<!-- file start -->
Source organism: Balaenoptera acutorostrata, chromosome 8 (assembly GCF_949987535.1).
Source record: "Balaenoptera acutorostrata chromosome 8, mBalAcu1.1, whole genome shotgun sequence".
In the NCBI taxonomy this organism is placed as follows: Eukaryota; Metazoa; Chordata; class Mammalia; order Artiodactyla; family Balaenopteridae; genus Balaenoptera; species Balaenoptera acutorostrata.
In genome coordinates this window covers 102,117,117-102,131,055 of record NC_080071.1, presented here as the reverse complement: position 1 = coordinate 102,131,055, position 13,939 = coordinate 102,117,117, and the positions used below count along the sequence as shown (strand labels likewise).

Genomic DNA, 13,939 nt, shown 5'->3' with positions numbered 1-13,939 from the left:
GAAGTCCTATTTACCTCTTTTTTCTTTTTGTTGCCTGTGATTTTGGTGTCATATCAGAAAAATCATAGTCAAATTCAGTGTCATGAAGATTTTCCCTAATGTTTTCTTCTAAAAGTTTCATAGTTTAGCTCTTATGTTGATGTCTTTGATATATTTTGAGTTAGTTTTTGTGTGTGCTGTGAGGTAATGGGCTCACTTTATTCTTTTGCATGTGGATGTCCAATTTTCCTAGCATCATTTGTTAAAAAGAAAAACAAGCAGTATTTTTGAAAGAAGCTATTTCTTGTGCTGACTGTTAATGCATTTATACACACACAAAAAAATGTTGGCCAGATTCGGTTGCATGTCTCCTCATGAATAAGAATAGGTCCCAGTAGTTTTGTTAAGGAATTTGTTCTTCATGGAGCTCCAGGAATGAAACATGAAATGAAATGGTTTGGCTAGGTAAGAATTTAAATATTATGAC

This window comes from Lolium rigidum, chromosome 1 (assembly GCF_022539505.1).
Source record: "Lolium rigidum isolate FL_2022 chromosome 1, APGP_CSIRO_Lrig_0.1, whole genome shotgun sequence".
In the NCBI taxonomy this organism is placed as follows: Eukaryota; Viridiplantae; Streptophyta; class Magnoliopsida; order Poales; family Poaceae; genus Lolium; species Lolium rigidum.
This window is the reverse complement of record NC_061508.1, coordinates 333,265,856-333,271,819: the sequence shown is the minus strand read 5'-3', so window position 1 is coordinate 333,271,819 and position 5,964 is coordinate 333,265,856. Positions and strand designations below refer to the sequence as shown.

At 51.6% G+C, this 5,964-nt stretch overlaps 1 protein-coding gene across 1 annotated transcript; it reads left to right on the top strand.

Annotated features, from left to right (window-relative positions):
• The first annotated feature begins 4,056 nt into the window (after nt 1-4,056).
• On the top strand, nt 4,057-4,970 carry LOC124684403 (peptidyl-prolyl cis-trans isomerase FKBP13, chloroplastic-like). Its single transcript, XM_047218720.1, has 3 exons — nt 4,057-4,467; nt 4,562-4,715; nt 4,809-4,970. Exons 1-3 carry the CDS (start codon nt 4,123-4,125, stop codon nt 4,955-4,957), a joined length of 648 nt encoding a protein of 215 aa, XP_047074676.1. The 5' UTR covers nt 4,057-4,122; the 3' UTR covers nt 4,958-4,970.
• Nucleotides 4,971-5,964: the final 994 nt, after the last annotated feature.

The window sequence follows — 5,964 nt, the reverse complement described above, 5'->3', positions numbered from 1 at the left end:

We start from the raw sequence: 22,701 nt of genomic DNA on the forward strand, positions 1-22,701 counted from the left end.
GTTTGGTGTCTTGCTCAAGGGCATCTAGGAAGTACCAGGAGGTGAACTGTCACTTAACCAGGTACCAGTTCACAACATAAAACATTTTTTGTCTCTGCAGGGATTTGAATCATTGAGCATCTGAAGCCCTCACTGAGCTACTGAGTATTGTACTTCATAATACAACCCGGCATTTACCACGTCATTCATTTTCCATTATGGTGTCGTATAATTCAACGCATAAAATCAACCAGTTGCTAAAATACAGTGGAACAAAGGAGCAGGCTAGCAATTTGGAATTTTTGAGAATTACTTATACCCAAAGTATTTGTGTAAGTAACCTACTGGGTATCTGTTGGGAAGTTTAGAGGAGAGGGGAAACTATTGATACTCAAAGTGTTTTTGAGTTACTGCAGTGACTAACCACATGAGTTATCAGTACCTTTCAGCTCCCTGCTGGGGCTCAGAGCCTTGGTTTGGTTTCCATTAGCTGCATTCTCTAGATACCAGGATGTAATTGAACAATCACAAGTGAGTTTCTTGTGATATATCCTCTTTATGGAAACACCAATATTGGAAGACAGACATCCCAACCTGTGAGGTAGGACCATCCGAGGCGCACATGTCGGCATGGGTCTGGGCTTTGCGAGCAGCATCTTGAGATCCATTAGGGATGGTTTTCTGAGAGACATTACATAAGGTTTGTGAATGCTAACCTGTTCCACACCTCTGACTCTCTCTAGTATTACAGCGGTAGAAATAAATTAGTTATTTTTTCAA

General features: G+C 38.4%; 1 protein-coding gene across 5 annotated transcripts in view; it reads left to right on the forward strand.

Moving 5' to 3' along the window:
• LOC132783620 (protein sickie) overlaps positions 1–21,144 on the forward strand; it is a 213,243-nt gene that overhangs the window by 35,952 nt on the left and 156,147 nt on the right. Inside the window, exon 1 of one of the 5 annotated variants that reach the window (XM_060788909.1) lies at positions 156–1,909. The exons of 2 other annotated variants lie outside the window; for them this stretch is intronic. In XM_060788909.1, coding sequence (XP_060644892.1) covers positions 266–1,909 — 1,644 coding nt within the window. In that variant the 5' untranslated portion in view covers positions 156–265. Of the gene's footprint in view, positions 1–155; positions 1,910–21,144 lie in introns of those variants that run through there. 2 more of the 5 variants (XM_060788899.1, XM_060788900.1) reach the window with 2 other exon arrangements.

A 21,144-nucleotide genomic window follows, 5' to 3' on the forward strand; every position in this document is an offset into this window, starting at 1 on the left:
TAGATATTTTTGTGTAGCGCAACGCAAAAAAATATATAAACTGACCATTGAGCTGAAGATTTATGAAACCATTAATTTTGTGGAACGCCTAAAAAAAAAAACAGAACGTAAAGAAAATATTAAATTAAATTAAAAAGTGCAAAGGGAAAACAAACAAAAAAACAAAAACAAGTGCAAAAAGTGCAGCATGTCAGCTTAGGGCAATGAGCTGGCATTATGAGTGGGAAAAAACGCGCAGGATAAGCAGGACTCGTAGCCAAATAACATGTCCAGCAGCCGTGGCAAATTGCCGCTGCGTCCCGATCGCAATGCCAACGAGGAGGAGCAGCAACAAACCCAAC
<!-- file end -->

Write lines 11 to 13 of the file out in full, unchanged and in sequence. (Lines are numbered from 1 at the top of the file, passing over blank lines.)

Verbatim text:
At 51.6% G+C, this 5,964-nt stretch overlaps 1 protein-coding gene across 1 annotated transcript; it reads left to right on the top strand.

Annotated features, from left to right (window-relative positions):
• The first annotated feature begins 4,056 nt into the window (after nt 1-4,056).